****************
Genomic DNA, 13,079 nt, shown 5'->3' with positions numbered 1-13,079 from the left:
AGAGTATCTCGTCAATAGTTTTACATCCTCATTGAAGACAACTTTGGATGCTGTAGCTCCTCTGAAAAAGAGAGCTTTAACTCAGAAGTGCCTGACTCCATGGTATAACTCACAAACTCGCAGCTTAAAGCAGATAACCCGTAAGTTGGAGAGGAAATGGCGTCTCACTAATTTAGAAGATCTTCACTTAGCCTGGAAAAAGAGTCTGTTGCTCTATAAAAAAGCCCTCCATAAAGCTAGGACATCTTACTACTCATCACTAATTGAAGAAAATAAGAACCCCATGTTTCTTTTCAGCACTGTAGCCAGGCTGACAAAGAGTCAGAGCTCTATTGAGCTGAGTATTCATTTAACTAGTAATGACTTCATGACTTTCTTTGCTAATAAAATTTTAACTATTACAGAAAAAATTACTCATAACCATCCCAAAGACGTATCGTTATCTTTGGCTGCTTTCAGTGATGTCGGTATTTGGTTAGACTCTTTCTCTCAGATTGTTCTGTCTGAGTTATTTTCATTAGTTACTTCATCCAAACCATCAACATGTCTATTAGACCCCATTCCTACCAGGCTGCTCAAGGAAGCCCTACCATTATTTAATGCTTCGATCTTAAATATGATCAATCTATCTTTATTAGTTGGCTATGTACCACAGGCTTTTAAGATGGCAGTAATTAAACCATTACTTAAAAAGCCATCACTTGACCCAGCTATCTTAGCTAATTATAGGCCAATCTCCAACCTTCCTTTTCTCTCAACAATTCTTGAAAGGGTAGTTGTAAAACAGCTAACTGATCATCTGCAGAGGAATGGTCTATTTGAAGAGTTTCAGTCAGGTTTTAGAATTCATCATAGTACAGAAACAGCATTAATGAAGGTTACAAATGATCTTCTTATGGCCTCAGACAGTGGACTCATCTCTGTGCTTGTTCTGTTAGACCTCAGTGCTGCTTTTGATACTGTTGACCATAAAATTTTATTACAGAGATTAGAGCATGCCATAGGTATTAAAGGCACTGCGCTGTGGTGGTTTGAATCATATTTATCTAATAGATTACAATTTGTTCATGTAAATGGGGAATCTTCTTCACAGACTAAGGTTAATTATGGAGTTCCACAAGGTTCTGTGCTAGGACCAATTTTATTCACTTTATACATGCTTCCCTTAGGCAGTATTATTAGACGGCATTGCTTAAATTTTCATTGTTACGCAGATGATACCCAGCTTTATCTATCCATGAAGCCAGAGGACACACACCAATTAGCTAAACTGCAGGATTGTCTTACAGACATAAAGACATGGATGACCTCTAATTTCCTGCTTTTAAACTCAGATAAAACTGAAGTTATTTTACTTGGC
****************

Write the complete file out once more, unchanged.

Genomic DNA, 13,079 nt, shown 5'->3' with positions numbered 1-13,079 from the left:
AGAGTATCTCGTCAATAGTTTTACATCCTCATTGAAGACAACTTTGGATGCTGTAGCTCCTCTGAAAAAGAGAGCTTTAACTCAGAAGTGCCTGACTCCATGGTATAACTCACAAACTCGCAGCTTAAAGCAGATAACCCGTAAGTTGGAGAGGAAATGGCGTCTCACTAATTTAGAAGATCTTCACTTAGCCTGGAAAAAGAGTCTGTTGCTCTATAAAAAAGCCCTCCATAAAGCTAGGACATCTTACTACTCATCACTAATTGAAGAAAATAAGAACCCCATGTTTCTTTTCAGCACTGTAGCCAGGCTGACAAAGAGTCAGAGCTCTATTGAGCTGAGTATTCATTTAACTAGTAATGACTTCATGACTTTCTTTGCTAATAAAATTTTAACTATTACAGAAAAAATTACTCATAACCATCCCAAAGACGTATCGTTATCTTTGGCTGCTTTCAGTGATGTCGGTATTTGGTTAGACTCTTTCTCTCAGATTGTTCTGTCTGAGTTATTTTCATTAGTTACTTCATCCAAACCATCAACATGTCTATTAGACCCCATTCCTACCAGGCTGCTCAAGGAAGCCCTACCATTATTTAATGCTTCGATCTTAAATATGATCAATCTATCTTTATTAGTTGGCTATGTACCACAGGCTTTTAAGATGGCAGTAATTAAACCATTACTTAAAAAGCCATCACTTGACCCAGCTATCTTAGCTAATTATAGGCCAATCTCCAACCTTCCTTTTCTCTCAACAATTCTTGAAAGGGTAGTTGTAAAACAGCTAACTGATCATCTGCAGAGGAATGGTCTATTTGAAGAGTTTCAGTCAGGTTTTAGAATTCATCATAGTACAGAAACAGCATTAATGAAGGTTACAAATGATCTTCTTATGGCCTCAGACAGTGGACTCATCTCTGTGCTTGTTCTGTTAGACCTCAGTGCTGCTTTTGATACTGTTGACCATAAAATTTTATTACAGAGATTAGAGCATGCCATAGGTATTAAAGGCACTGCGCTGTGGTGGTTTGAATCATATTTATCTAATAGATTACAATTTGTTCATGTAAATGGGGAATCTTCTTCACAGACTAAGGTTAATTATGGAGTTCCACAAGGTTCTGTGCTAGGACCAATTTTATTCACTTTATACATGCTTCCCTTAGGCAGTATTATTAGACGGCATTGCTTAAATTTTCATTGTTACGCAGATGATACCCAGCTTTATCTATCCATGAAGCCAGAGGACACACACCAATTAGCTAAACTGCAGGATTGTCTTACAGACATAAAGACATGGATGACCTCTAATTTCCTGCTTTTAAACTCAGATAAAACTGAAGTTATTTTACTTGGC